Honey on Toast – A Special Investigation

Martin Honey

In the world of real estate Martin Honey’s always been considered safe as houses. Now the walls are closing in on the high-flying Auckland agent. In the first part of a special Whaleoil investigation, we explain why.

by Stephen Cook

THE HIGH COURT has delivered a major shot in the arm to one of the protagonists in a long-running Auckland real estate dispute with a ruling this week which threatens to turn the entire case on its head.

After six gruelling years, consumer rights advocate Dermot Nottingham, his brother Phillip along with Robert McKinney finally have something to celebrate after a court ruling clearing the way for a re-examination of crucial evidence in their six-year slugfest with real estate agent Martin Honey. Rounds one and two may have gone the way of Honey, but McKinney and the Nottingham brothers have claimed the high ground in the decisive third after successfully appealing the findings of the Real Estate Agents Disciplinary Tribunal.

The ruling opens the door for more legal action against Honey by the three men who with costs are believed to out-of-pocket to the tune of at least half a million dollars.

They also have set their sights on a group of National MPs who supported Honey throughout the six-year ordeal.

The Nottingham’s and McKinney took the matter to the High Court challenging the tribunal’s refusal to lay misconduct charges against Honey for “duplicitous business practices” dating back to 2009 which they say ended up costing them hundreds of thousands of dollars.

The appellants also claimed Honey laid a “false retaliatory complaint” with the Authority back in 2011 alleging Dermot Nottingham attempted to intimidate he and his wife with “militant style thug threats”.

After twice being knocked back by the organisation governing real estate agents, the three men decided to file an appeal in the High Court, claiming “corrupt, dishonest and immoral” practices on the part of the tribunal.

In a 40-page judgement in favour of the appellants, Justice Susan Thomas took serious issue with the tribunal’s handling of the case.    Read more »

Oh say it ain’t so… Red Cross used to be a safe bet. Now what?

How the Red Cross Raised Half a Billion Dollars for Haiti ­and Built Six Homes
Even as the group has publicly celebrated its work, insider accounts detail a string of failures

by Justin Elliott, ProPublica, and Laura Sullivan, NPR

In late 2011, the Red Cross launched a multimillion-dollar project to transform the desperately poor area, which was hit hard by the earthquake that struck Haiti the year before. The main focus of the project — called LAMIKA, an acronym in Creole for “A Better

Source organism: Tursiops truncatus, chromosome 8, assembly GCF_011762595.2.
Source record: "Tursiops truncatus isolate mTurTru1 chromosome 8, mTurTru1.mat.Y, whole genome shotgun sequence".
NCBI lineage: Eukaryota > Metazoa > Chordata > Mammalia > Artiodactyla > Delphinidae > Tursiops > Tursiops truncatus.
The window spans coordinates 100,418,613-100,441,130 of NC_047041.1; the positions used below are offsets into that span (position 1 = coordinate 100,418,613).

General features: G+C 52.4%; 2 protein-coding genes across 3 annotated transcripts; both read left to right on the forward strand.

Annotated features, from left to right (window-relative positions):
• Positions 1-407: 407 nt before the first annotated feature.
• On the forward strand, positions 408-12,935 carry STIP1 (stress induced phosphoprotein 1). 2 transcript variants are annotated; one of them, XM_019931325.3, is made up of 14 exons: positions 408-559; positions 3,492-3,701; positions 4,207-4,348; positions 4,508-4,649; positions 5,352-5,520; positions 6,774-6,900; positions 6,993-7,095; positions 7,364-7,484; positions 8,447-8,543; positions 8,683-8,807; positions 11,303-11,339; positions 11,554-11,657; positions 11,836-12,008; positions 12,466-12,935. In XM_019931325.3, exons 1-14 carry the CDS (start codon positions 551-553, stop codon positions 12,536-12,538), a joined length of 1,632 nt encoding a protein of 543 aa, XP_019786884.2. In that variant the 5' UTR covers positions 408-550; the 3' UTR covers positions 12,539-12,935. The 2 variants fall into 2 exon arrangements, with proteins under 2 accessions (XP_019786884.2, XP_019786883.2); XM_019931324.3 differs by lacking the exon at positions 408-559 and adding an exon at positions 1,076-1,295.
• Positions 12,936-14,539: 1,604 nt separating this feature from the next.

Life in My Neighborhood” — was building hundreds of permanent homes.

Today, not one home has been built in Campeche. Many residents live in shacks made of rusty sheet metal, without access to drinkable water, electricity or basic sanitation. When it rains, their homes flood and residents bail out mud and water.

The Red Cross received an outpouring of donations after the quake, nearly half a billion dollars.

Whenever disaster strikes, the safe bet was to give your money to the Red Cross, because “at least you knew it would go where it was needed”.

That trust, that brand, that loyalty has taken a huge hit – perhaps damaged beyond repair   Read more »


Auckland Zoo – We’d like some back-handers with our coffee beans thank you


Tranparency International constantly tells us we are at the top or equal with other countries as the least corrupt.

Maybe it is because our public organisations put their corruption openly into tender documents…it isn’t corruption if it is in the open.

The Auckland Zoo is running a tender at the moment for the supply of coffee beans to the Zoo.

Contained within the tender documents is this requirement:

zoo-tender Read more »

Has Amanda Banks exposed the dark underbelly of the Crown Law office?

John Banks has done us a favour and shown our justice system to be truly broken. But what chance would he have had if he had been a young man, down and out, up against the system, or even an average person or, indeed, an ordinary MP?

He or she would have had no chance.

As it was, Banks had hundreds of thousands of dollars to spend.

And spend it he had to — to clear his name.

He had a wife who, stung by Justice Edwin Wylie refusing to believe her testimony, hunted down the key witnesses who turned the case around.

The Crown didn’t do that. The fancy lawyers didn’t.

Banks was, of course, a Government Minister, a party leader and a critical vote in Parliament.

It was never an everyday case and we would expect the Crown prosecution to be at its very best and most professional.

The real problem here is that we can’t step beyond the idea of mere incompetence, and instead we are tempted to infer political motives.  And if that’s the case, is it limited to the QCs involved, or were they acting on advice?   Read more »

Call to remove business bribes but no calls to remove the other ones

Parliament’s being urged to crack down on call facilitation payments in business which a lobby group says are little more than bribes.